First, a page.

By Kyra Louie, Staff Writer
A 13-year-old Girl Scout from San Francisco thought outside the proverbial box of cookies and sold over 117 boxes of cookies in two hours last monday. Her genius plan?
Set up in front of a marijuana dispensary.
That is probably the cleverest thing I’ve heard in the past month. It’s pure genius. The Girl Scouts of Northern California must have gotten a pretty penny from those 117 boxes.
Danielle Lei’s mother, who helped execute this plan, said that told the Los Angeles Times that she doesn’t condone consuming marijuana,and had to sensitively explain their setup outside of the dispensary to her daughter. But the cannabis-inspired cookie consumption has stirred up many questions as to where it’s acceptable to sell Girl Scout cookies. Can they be sold on any public property, including adult-oriented establishments, like liquor stores? Or should they only be allowed to sell in front of family-friendly businesses?
Colorado, another state with legalized marijuana, has taken this act of wit and turned it into a lesson. In fact, for years, their girls aren’t allowed to sell cookies outside any adult-oriented business.
Lei’s mother is right in letting her daughter sell in front of the dispensary. If I remember correctly, in each troop, the Girl Scout who sells the most boxes of cookies gets a prize, so why wouldn’t she put her daughter in the best position to do so? It was practical, and there were no laws or rules prohibiting it, so there is no problem with what she did.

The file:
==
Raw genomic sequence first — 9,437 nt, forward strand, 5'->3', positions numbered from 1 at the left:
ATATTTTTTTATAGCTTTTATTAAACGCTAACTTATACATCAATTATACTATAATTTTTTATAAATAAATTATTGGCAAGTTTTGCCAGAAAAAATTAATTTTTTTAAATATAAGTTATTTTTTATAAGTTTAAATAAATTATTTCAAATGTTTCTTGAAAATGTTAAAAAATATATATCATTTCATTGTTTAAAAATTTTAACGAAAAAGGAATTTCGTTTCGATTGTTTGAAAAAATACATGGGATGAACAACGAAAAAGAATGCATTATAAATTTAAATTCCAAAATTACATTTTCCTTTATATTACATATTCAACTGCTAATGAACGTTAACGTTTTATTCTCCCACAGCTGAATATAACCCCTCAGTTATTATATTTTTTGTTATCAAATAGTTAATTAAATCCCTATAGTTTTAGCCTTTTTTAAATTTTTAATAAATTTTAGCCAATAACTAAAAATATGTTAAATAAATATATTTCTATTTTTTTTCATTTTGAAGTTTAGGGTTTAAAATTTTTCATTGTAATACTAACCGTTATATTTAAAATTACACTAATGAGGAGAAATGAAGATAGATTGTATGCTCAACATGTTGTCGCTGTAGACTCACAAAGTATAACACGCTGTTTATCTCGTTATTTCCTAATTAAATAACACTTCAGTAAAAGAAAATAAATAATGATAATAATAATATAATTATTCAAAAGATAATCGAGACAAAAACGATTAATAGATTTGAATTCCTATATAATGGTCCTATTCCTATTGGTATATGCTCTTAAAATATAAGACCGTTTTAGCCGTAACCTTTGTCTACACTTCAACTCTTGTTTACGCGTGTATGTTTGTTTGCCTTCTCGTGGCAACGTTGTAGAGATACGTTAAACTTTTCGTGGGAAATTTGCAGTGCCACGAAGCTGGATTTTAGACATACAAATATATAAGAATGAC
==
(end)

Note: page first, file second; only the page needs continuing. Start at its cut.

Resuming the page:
In fact, I’m surprised no one jumped on this opportunity before. Sure, things like this might be strange, but in no way are they taboo.
Do you think that this is an acceptable place to sell Girl Scout cookies?
By Hilary Ribons, Staff Writer
Voting day is fast approaching! And for all of you who are registered Massachusetts voters, there are some issues that will be on the ballot that are sure to catch your attention.
Now, what’s more interesting than something controversial?
The Massachusetts Medical Marijuana Initiative, or Question 3, will be appearing on the Nov. 6, 2012 ballot. Some states, including (and perhaps most infamously) California, have already legalized the medical use of marijuana with disputed results. Many young people advocate not just for its medicalization, but its legalization. But, as I found when I asked a few Boston University students about their take on the ballot question, there are also many who don’t think medicalizing marijuana would be positive.
For those of you who don’t like doing political research and just want the plain and simple facts, here they are:
- Voting in favor of the question will support enacting a proposed law that decriminalizes the medical use of marijuana in Massachusetts. Patients with specific conditions would be able to receive marijuana from government-regulated state centers. In some specific cases, patients would be able to grow marijuana for their own use.
- Voting against the question will have no effect on existing laws.
Below, your peers discuss:
Speakers in order of appearance:
Justine St. Louis, Travis Dane, Victor Cafaro, Kunal Kaistha and Victor Weiss